Tuesday, June 29, 2010

Summer time reading

For the sake of brevity we're excerpting sections of Walter Russell Mead's essay titled, "The Top Ten Lessons of the Global Economic Meltdown."

2. Liberal capitalism works.

If half the world’s commentators and pundits spent the last 18 months announcing the collapse of American power, many of the rest spent their time hailing the death of the American capitalist model: Piratical ‘Anglo-Saxon’ capitalism was obviously less effective than the more civilized, more humanistic model of, say, Europe. Wrong again. The crisis did what crises usually do: it tested the world’s companies, governments and currencies to see what they were made of. The preliminary results of that test are now in, and the United States again looks surprisingly healthy. The dollar held up well during the crash; when the chips were down investors still thought America was the best place for their money. America’s flexible labor markets meant that a lot of people lost their jobs, but also that the recovery would start more quickly here. The overwhelming lesson of the crash for Europeans is that they need to accelerate Europe’s slow and painful shift toward a more liberal form of capitalism. Europe’s socialist parties in Spain and Greece are introducing hated liberal reforms because, as Margaret Thatcher put it long ago, “there is no alternative.”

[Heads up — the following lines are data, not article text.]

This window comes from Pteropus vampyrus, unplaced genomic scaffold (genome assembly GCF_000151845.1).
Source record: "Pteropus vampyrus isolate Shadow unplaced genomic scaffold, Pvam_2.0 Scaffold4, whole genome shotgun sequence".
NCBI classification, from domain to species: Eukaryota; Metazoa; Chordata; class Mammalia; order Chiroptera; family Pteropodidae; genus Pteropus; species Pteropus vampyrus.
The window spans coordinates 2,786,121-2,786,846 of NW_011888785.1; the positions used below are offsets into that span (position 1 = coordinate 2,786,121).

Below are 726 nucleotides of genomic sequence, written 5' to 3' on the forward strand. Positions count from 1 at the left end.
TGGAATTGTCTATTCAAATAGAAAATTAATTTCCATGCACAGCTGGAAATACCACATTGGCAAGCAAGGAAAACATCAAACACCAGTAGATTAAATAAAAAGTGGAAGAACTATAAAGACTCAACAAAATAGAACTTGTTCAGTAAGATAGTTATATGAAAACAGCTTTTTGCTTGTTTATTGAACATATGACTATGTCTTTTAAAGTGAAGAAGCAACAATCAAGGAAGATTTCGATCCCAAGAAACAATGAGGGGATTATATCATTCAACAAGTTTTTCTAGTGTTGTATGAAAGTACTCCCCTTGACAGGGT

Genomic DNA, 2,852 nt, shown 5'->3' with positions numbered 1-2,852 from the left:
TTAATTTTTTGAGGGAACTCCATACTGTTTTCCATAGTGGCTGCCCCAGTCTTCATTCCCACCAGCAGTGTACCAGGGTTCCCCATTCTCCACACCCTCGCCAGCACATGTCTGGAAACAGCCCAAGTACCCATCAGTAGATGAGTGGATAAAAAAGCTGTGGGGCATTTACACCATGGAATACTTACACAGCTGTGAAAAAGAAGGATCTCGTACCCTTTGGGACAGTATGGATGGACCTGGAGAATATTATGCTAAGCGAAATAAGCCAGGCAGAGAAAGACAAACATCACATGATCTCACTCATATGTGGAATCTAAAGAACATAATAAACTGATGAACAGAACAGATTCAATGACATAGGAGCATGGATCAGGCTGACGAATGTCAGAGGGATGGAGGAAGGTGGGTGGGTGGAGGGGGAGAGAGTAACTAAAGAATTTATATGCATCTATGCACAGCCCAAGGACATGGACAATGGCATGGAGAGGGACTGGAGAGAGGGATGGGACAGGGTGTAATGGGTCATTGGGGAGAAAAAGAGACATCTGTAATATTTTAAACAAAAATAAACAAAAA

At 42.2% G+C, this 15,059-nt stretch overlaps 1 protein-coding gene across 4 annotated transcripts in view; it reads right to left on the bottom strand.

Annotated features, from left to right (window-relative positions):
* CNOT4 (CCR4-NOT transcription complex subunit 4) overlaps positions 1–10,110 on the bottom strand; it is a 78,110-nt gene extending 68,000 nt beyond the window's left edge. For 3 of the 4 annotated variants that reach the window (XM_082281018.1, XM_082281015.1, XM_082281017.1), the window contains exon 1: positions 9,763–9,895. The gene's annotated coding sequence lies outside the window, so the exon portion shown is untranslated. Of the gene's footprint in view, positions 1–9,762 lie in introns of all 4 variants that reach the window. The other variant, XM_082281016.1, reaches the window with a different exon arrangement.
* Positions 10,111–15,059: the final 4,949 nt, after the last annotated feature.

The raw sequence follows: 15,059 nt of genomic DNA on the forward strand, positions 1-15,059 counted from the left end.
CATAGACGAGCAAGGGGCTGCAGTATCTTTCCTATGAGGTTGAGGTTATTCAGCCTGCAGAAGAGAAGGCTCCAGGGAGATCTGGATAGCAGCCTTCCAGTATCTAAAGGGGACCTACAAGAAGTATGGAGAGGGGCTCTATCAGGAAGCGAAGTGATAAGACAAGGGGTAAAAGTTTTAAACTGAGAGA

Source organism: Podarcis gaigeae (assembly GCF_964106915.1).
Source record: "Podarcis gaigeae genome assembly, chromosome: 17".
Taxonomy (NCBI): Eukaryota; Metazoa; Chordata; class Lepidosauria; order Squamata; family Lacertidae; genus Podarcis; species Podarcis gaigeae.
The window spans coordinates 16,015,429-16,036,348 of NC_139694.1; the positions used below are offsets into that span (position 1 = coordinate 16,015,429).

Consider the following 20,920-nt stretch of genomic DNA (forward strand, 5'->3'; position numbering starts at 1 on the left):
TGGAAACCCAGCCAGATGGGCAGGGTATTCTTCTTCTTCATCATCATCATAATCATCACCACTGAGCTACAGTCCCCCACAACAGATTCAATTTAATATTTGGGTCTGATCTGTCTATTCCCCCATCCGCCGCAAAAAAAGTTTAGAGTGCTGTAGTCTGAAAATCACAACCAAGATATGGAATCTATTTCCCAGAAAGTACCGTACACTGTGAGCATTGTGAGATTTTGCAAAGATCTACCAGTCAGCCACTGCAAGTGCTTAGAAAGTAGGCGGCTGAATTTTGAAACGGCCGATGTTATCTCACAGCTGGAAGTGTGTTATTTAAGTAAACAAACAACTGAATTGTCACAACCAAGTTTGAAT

From the very beginning, it was recognized that we borrowed (beyond our means) and spent (beyond our means) to get ourselves into this mess. As such, it was immediately recognized by the sane and rational among us that we could not simply hit "repeat" and expect that to lift us out of this mess. Even Europe gets this while our Harvard educated overseers believe themselves too wise for such mundane and pedestrian common sense.

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